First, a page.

string localTime = null;

            string depthDesc = null;

            double? magnitude = null;

            double? latitude = null;

            double? longitude = null;

            double? depthKm = null;

 

            if ( !String.IsNullOrEmpty(title) && title.StartsWith("M") )

            {

                title = title.Substring(2, title.IndexOf(',')-3).Trim();

                magnitude = TryParse(title);

            }

            if ( !String.IsNullOrEmpty(point) )

            {

                var values = point.Split(' ');

                if ( values.Length == 2 )

                {

                    latitude = TryParse(values[0]);

                    longitude = TryParse(values[1]);

                }

            }

            if ( !String.IsNullOrEmpty(depth) )

            {

                depthKm = TryParse(depth);

                if ( depthKm != null )

                {

                    depthKm = Math.Round((-1 * depthKm.Value) / 100, 2);

                }

            }

            if ( !String.IsNullOrEmpty(summary) )

            {

                summary = summary.Replace("</p>", "");

                var values = summary.Split(

                    new string[] { "<p>" },

                    StringSplitOptions.RemoveEmptyEntries);

 

                if ( values.Length == 3 )

                {

                    var times = values[1].Split(

                        new string[] { "<br>" },

                        StringSplitOptions.RemoveEmptyEntries);

 

                    if ( times.Length > 0 )

                    {

                        utcTime = times[0];

                    }

                    if ( times.Length > 1 )

                    {

                        localTime = times[1];

                    }

 

                    depthDesc = values[2];

                    depthDesc = "Depth: " + depthDesc.Substring(depthDesc.IndexOf(":") + 2);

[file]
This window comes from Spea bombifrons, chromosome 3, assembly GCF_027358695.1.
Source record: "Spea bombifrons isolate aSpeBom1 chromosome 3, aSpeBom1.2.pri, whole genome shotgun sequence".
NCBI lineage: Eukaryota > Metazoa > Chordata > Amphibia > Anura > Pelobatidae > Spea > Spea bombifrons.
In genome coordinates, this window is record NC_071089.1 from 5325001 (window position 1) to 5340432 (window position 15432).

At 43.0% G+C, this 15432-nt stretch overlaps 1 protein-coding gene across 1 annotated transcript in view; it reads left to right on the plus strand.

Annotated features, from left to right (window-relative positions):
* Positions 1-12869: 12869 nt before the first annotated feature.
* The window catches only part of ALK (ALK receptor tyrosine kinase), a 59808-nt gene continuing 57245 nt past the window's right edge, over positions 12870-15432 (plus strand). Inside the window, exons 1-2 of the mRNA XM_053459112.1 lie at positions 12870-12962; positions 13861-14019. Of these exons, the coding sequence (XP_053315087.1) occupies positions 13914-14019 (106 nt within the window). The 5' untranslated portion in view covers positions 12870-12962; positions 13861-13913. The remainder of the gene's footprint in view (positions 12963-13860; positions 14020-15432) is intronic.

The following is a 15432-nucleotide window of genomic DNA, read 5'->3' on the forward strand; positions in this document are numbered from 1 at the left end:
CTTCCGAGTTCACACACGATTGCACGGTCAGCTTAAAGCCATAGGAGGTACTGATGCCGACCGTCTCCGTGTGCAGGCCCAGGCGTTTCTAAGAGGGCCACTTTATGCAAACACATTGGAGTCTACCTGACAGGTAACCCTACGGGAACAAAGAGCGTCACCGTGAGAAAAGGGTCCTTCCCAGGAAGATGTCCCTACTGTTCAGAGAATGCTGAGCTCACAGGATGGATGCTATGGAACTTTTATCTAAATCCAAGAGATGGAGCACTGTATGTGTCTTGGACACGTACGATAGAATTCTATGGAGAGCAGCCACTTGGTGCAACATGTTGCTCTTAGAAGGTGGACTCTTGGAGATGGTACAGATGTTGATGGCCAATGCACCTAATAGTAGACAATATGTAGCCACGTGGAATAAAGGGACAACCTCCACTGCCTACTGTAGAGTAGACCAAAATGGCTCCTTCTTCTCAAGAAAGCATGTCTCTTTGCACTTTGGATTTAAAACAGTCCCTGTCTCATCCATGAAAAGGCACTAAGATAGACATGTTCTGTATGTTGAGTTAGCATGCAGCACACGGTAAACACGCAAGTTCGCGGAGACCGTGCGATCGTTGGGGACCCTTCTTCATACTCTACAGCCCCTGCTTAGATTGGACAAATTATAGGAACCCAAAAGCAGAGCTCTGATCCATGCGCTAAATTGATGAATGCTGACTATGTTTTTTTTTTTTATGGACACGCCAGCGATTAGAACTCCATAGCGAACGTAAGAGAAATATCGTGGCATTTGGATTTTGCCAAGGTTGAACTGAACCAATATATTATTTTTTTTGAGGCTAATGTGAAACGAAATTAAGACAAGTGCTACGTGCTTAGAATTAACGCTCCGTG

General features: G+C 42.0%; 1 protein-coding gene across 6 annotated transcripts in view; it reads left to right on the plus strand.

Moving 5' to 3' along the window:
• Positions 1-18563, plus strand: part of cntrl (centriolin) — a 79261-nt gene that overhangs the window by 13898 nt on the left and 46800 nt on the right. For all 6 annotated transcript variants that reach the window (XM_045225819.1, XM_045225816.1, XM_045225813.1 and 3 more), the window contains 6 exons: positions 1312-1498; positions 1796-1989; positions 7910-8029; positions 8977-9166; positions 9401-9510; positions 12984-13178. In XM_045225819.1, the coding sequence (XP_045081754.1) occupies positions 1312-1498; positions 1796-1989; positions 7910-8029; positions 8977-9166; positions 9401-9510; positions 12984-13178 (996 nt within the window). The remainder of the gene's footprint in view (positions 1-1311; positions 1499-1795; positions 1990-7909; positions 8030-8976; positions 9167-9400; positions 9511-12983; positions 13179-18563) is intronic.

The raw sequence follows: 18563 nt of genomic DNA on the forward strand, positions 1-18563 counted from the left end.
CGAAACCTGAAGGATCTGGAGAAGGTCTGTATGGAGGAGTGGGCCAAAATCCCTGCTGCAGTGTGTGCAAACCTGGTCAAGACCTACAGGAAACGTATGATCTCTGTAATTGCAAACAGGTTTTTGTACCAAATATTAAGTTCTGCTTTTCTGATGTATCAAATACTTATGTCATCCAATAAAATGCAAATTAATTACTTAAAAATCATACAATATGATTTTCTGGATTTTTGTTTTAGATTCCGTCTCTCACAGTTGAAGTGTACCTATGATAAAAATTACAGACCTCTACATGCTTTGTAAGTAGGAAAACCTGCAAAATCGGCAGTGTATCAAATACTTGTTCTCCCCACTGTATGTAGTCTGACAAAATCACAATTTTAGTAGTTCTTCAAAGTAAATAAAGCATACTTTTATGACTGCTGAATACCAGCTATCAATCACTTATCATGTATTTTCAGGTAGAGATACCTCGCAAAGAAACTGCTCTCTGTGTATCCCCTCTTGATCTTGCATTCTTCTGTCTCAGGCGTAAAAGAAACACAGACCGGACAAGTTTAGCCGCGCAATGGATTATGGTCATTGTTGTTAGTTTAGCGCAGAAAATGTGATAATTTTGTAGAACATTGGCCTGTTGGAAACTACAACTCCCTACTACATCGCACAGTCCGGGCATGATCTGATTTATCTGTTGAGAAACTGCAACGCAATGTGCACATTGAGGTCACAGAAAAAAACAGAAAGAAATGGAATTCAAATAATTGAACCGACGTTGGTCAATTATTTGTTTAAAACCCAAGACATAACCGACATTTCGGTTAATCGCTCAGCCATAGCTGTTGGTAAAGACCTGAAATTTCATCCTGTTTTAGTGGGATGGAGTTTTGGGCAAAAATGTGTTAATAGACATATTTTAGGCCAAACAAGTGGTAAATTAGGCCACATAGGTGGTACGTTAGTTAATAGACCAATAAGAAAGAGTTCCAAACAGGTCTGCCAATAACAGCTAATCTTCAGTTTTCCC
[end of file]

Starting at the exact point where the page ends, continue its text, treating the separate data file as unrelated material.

}

            }

 

            if ( latitude != null && longitude != null )

            {

                quake = new Earthquake()

                {

                    Id = entry.Id,

                    Title = entry.Title.Text,

                    Summary = entry.Summary.Text,

                    Date = entry.LastUpdatedTime.DateTime,

                    Url = entry.Links.Select(l => Path.Combine(l.BaseUri.OriginalString,

                        l.Uri.OriginalString)).FirstOrDefault(),

                    Age = entry.Categories.Where(c => c.Label == "Age")

                        .Select(c => c.Name).FirstOrDefault(),

                    Magnitude = magnitude.GetValueOrDefault(),

                    Latitude = latitude.GetValueOrDefault(),

                    Longitude = longitude.GetValueOrDefault(),

                    DepthInKm = depthKm.GetValueOrDefault(),

                    DepthDesc = depthDesc,

                    UtcTime = utcTime,

                    LocalTime = localTime

                };

            }

 

            return quake;

        }

 

        private T GetElementValue<T>(SyndicationItem entry, String name)

        {

            var el = entry.ElementExtensions.Where(e => e.OuterName == name).FirstOrDefault();

            T value = default(T);

 

            if ( el != null )

            {

                value = el.GetObject<T>();

            }

 

            return value;

        }

 

        private double? TryParse(String value)

        {

            double d;

            if ( Double.TryParse(value, out d) )

            {

                return d;

            }

            return null;

        }

 

        /// <summary>

        /// Gets the feed at the specified URL.

        /// </summary>

        /// <param name="url">The URL.</param>

        /// <returns>A <see cref="SyndicationFeed"/> object.</returns>

        public static SyndicationFeed GetFeed(String url)

        {

            SyndicationFeed feed = null;

 

            try

            {

                log.Debug("Loading RSS feed: " + url);

 

                using ( var reader = XmlReader.Create(url) )

                {

                    feed = SyndicationFeed.Load(reader);

                }

            }

            catch ( Exception ex )

            {